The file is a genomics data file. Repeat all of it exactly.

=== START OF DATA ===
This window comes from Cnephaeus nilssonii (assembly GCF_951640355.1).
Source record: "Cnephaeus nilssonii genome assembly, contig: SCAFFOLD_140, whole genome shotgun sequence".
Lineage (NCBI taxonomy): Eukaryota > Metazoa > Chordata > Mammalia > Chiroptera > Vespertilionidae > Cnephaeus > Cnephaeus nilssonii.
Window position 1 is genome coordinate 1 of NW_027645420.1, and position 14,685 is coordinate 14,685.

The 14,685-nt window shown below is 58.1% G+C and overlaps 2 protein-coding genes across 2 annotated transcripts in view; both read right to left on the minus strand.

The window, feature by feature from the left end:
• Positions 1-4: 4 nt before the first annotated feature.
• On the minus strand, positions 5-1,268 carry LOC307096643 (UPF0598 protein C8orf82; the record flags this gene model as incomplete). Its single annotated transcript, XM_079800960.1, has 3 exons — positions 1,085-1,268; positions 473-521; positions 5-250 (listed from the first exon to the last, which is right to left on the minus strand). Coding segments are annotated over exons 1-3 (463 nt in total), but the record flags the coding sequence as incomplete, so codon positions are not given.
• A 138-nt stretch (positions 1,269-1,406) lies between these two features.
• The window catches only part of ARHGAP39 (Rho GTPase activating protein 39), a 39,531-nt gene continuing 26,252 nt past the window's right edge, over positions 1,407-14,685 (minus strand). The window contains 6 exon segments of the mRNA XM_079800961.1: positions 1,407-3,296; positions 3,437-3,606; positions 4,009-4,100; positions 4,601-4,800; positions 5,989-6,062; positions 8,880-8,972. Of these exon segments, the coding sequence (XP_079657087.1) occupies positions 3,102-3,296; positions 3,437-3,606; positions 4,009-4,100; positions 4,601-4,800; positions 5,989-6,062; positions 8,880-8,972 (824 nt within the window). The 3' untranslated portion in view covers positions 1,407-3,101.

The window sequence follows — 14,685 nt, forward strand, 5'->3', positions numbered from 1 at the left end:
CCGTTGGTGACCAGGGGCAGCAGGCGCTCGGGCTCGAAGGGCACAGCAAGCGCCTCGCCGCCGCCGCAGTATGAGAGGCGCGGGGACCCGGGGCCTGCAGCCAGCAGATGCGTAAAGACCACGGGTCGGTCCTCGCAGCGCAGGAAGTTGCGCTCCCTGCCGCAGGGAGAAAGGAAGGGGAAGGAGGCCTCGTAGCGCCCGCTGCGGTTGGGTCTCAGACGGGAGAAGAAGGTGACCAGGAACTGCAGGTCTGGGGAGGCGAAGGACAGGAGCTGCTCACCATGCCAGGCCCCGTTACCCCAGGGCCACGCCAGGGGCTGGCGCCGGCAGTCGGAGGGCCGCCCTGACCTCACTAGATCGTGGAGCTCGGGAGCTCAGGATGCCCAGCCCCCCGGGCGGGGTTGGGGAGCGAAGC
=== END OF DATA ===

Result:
This window comes from Cnephaeus nilssonii (assembly GCF_951640355.1).
Source record: "Cnephaeus nilssonii genome assembly, contig: SCAFFOLD_140, whole genome shotgun sequence".
Lineage (NCBI taxonomy): Eukaryota > Metazoa > Chordata > Mammalia > Chiroptera > Vespertilionidae > Cnephaeus > Cnephaeus nilssonii.
Window position 1 is genome coordinate 1 of NW_027645420.1, and position 14,685 is coordinate 14,685.

The 14,685-nt window shown below is 58.1% G+C and overlaps 2 protein-coding genes across 2 annotated transcripts in view; both read right to left on the minus strand.

The window, feature by feature from the left end:
• Positions 1-4: 4 nt before the first annotated feature.
• On the minus strand, positions 5-1,268 carry LOC307096643 (UPF0598 protein C8orf82; the record flags this gene model as incomplete). Its single annotated transcript, XM_079800960.1, has 3 exons — positions 1,085-1,268; positions 473-521; positions 5-250 (listed from the first exon to the last, which is right to left on the minus strand). Coding segments are annotated over exons 1-3 (463 nt in total), but the record flags the coding sequence as incomplete, so codon positions are not given.
• A 138-nt stretch (positions 1,269-1,406) lies between these two features.
• The window catches only part of ARHGAP39 (Rho GTPase activating protein 39), a 39,531-nt gene continuing 26,252 nt past the window's right edge, over positions 1,407-14,685 (minus strand). The window contains 6 exon segments of the mRNA XM_079800961.1: positions 1,407-3,296; positions 3,437-3,606; positions 4,009-4,100; positions 4,601-4,800; positions 5,989-6,062; positions 8,880-8,972. Of these exon segments, the coding sequence (XP_079657087.1) occupies positions 3,102-3,296; positions 3,437-3,606; positions 4,009-4,100; positions 4,601-4,800; positions 5,989-6,062; positions 8,880-8,972 (824 nt within the window). The 3' untranslated portion in view covers positions 1,407-3,101.

The window sequence follows — 14,685 nt, forward strand, 5'->3', positions numbered from 1 at the left end:
CCGTTGGTGACCAGGGGCAGCAGGCGCTCGGGCTCGAAGGGCACAGCAAGCGCCTCGCCGCCGCCGCAGTATGAGAGGCGCGGGGACCCGGGGCCTGCAGCCAGCAGATGCGTAAAGACCACGGGTCGGTCCTCGCAGCGCAGGAAGTTGCGCTCCCTGCCGCAGGGAGAAAGGAAGGGGAAGGAGGCCTCGTAGCGCCCGCTGCGGTTGGGTCTCAGACGGGAGAAGAAGGTGACCAGGAACTGCAGGTCTGGGGAGGCGAAGGACAGGAGCTGCTCACCATGCCAGGCCCCGTTACCCCAGGGCCACGCCAGGGGCTGGCGCCGGCAGTCGGAGGGCCGCCCTGACCTCACTAGATCGTGGAGCTCGGGAGCTCAGGATGCCCAGCCCCCCGGGCGGGGTTGGGGAGCGAAGC